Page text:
Mount Antero

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Mount Antero
Mt Antero from Mt Shavano, CO.jpg
Mt. Antero (at center-right), looking north from the summit of Mt. Shavano
Elevation14,276 ft (4,351 m)NAVD 88[1]
Prominence2,503 ft (763 m)[2]
ListingColorado Fourteener
Location
Mount Antero is located in Colorado
Mount Antero
Colorado
LocationChaffee County, Colorado, USA
RangeSawatch Range
Coordinates38°40′27″N 106°14′46″W / 38.67417°N 106.24611°W / 38.67417; -106.24611Coordinates: 38°40′27″N 106°14′46″W / 38.67417°N 106.24611°W / 38.67417; -106.24611[1]
Topo mapUSGS Mount Antero
Climbing
Easiest routeHike
 
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Mount Antero
Mt Antero from Mt Shavano, CO.jpg
Mt. Antero (at center-right), looking north from the summit of Mt. Shavano
Elevation14,276 ft (4,351 m)NAVD 88[1]
Prominence2,503 ft (763 m)[2]
ListingColorado Fourteener
Location
Mount Antero is located in Colorado
Mount Antero
Colorado
LocationChaffee County, Colorado, USA
RangeSawatch Range
Coordinates38°40′27″N 106°14′46″W / 38.67417°N 106.24611°W / 38.67417; -106.24611Coordinates: 38°40′27″N 106°14′46″W / 38.67417°N 106.24611°W / 38.67417; -106.24611[1]
Topo mapUSGS Mount Antero
Climbing
Easiest routeHike

Mount Antero (play /ænˈtɛr/) is the eleventh highest peak in Colorado, with an elevation of 14,276 feet (4,351 m). Also known as Antero Peak[3], it is named for Chief Antero of the Uintah band of Utes. It is located in the central Sawatch Range in Chaffee County between the towns of Buena Vista and Salida. The mountain itself is prized for its gemstone deposits and has one of the highest concentrations of aquamarine in the country. There are several active private mining claims being exploited on Mt. Antero and surrounding peaks.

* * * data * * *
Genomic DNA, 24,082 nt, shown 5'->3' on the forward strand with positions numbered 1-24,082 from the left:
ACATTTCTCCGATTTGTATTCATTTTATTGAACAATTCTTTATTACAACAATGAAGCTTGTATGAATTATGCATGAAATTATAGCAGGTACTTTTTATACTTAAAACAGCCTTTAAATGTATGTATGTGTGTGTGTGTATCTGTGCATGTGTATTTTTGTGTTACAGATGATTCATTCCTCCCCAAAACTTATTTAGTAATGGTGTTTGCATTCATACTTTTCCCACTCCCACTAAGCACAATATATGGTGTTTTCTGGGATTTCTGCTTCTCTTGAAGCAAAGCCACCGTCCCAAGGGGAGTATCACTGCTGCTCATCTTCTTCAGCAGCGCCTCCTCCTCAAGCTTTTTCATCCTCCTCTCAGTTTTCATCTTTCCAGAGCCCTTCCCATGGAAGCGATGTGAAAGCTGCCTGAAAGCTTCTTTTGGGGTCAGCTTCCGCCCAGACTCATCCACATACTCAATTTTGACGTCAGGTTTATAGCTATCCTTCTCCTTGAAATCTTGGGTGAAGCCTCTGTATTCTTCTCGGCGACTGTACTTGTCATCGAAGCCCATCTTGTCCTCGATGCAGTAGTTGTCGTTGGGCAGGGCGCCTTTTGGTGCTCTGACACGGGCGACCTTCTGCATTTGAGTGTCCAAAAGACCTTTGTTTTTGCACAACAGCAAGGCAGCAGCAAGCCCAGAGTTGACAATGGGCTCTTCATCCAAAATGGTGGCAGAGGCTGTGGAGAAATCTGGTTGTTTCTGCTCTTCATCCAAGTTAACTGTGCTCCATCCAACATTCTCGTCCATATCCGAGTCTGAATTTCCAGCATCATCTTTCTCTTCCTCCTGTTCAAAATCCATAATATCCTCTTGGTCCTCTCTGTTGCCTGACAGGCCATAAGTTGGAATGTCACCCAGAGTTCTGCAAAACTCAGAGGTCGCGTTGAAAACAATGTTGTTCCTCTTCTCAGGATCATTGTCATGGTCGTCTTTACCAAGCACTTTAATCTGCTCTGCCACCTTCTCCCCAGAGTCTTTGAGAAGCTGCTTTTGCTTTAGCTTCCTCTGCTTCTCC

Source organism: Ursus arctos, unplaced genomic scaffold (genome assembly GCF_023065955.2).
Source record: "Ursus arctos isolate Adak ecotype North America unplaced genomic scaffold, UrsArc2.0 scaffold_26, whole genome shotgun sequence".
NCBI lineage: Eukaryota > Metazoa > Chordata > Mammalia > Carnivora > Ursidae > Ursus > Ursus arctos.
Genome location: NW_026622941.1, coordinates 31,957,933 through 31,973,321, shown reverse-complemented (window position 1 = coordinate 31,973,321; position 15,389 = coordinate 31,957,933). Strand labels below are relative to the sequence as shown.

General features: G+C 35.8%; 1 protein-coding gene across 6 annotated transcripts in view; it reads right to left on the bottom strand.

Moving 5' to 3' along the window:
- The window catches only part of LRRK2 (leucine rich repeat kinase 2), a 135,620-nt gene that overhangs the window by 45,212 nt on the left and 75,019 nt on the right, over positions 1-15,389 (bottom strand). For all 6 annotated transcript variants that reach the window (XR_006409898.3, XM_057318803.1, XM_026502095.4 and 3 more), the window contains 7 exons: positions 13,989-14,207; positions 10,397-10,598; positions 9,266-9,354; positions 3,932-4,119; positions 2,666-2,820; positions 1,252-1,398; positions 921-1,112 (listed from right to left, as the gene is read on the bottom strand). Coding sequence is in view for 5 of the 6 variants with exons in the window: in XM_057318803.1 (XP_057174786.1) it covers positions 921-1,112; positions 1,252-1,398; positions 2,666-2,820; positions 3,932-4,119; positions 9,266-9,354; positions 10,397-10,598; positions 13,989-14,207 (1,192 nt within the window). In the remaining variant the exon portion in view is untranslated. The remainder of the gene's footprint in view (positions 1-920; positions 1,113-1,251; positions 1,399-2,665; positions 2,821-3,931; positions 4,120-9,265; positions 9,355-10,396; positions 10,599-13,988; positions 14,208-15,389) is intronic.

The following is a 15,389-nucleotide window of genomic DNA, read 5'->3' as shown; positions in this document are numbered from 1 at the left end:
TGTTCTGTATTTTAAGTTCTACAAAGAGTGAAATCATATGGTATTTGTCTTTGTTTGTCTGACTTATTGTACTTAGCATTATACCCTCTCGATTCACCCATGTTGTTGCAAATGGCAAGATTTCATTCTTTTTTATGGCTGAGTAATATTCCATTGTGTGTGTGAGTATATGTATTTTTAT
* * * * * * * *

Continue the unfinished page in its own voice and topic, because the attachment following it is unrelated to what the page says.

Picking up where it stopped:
The peak is located entirely within the San Isabel National Forest, due south of the more visually prominent Mount Princeton. Mount Antero is one of the most prominent peaks of the Sawatch Range rising an impressive 7,000 feet above the town of Salida, Colorado to the south east. There are two popular climbing routes on Mount Antero. The generally accepted hiking route, which begins near the ghost town of St. Elmo, is from the east starting at the Browns Creek Trailhead and paralleling Little Browns Creek to its upper reaches where it crosses Forest Road 1A, then following the road near to the summit. The other route follows the same forest road from the north up Baldwin Creek. This route has heavy mining and tourist traffic in fair weather during the summer months.

The peak was surveyed by the Pike Expedition in 1806. A forest service sign at the Browns Creek trailhead commemorates the expedition camp at the eastern base of the peak.

Summer sunrise on Mt. Antero

Contents

See also

References

Related Sources

San Isabel National Forest Map, United States Department of Agriculture, Forest Service (2003)

External links